We recognise that the restrictions imposed by current measures to minimise the infection risks from COVID-19 may make this more difficult, for example where households are isolating. Under such circumstances, provided the landlord can demonstrate they have taken reasonable steps to comply, they would not be in breach of their legal duties. (see below).

Where a tenant is not self-isolating and persistently refuses to allow access to the property, landlords still have the powers and tools available to gain access to their properties during the period affected by coronavirus. This includes access to the courts to obtain an injunction or, in the case of a local authority landlord, a warrant.

Local authorities and other enforcement agencies are aware of guidance for people working in other people’s homes and how this will affect landlords complying with gas and electrical safety requirements. We are encouraging a pragmatic, common-sense approach to enforcement in these unprecedented times.

Landlords are legally required to provide tenants with all necessary gas and electrical safety and any other relevant certification at the beginning of a tenancy (and carry out all scheduled inspections and tests where required). Where inspections have already been carried out, documents can be provided by post or in some circumstances it may be possible to provide digital copies.

For further information about gas safety certificates and possession proceedings during the COVID-19 outbreak, please see the technical guidance.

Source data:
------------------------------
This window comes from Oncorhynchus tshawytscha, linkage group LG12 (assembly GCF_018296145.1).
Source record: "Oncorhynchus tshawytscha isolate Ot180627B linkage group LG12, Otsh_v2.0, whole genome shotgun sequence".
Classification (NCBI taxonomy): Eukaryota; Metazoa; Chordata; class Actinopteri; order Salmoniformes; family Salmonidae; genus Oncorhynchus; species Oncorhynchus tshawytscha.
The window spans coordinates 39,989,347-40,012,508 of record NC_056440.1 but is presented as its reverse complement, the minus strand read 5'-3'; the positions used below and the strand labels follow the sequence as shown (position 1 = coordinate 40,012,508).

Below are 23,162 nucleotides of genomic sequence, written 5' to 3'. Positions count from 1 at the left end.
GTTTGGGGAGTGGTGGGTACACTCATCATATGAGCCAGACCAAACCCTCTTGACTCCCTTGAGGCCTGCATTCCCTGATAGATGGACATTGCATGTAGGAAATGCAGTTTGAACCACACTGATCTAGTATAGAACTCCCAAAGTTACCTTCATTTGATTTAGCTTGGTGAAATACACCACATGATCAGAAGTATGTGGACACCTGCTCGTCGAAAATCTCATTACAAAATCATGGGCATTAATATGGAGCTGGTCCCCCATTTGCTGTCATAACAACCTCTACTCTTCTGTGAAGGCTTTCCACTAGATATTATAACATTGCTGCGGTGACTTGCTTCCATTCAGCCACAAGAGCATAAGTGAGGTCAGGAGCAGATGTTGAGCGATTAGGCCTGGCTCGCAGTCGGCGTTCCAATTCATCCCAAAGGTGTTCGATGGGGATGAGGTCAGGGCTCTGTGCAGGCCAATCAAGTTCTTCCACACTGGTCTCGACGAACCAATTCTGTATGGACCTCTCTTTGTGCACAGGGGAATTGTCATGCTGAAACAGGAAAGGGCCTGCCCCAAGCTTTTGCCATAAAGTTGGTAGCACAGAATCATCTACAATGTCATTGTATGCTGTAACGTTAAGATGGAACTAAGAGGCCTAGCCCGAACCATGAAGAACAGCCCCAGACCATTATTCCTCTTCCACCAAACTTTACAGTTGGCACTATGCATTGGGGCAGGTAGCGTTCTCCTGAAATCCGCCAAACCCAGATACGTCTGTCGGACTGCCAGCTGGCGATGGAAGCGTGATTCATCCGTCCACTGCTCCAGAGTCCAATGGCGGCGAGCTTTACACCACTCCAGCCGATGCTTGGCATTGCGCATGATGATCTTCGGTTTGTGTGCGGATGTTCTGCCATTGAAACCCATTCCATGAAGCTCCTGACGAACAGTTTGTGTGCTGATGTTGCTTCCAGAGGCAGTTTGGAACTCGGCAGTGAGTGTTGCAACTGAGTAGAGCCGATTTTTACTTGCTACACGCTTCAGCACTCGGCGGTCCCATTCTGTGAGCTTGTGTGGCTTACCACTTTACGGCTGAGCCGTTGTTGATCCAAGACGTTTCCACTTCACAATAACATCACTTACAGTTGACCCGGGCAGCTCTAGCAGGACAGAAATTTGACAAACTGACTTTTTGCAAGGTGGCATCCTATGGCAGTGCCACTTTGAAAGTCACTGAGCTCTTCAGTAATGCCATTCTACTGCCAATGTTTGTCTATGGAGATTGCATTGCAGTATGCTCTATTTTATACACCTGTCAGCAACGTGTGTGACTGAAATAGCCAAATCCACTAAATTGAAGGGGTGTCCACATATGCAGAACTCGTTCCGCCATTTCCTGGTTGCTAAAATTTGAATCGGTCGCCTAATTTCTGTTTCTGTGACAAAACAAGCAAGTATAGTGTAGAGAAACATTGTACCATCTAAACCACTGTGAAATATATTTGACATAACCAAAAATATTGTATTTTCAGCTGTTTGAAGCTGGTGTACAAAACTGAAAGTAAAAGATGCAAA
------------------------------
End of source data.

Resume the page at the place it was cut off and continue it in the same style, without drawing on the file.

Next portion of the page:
Electrical and gas safety in privately rented properties

The Electrical Safety Standards in the Private Rented Sector Regulations 2020 were made on 18 March and apply to all new tenancies from 1 July 2020 and will apply for existing tenancies on 1 April 2021.

The Electrical Safety Regulations require landlords to:

  1. Have the electrical installations in their properties inspected and tested by a person who is qualified and competent, at least every 5 years.

  2. Provide a copy of the report (known as the Electrical Safety Condition Report or EICR) to their tenants, and to the local authority if requested.

  3. If the EICR requires investigative or remedial works, landlords will have to carry this out within 28 days or a shorter period if specified in the report. Written confirmation of the completion of the remedial works from the electrician must be supplied to the tenant and the local authority within 28 days of completion of the works.

The Gas Safety (Installation and Use) Regulations 1998 require landlords to have annual gas safety check on each appliance and flue carried out by engineer registered with the Gas Safe Register and to keep a record of each safety check. Further advice can be found on the Gas Safe Register’s website.

Both regulations are clear on the issue of compliance. With regards to the Electrical Safety Regulations, a landlord would not be in breach of the duty to comply with a remedial notice if the landlord can show they have taken all reasonable steps to comply. With regards to a landlord’s duties under the Gas Safety Regulations, a landlord would not be liable for an offence if the landlord can show they have taken all reasonable steps to prevent the contravention.

A landlord could show reasonable steps by keeping copies of all communications they have had with their tenants and with electricians as they tried to arrange the work, including any replies they have had. Landlords may also want to provide other evidence they have that the installation, appliance or flue is in a good condition while they attempt to arrange works.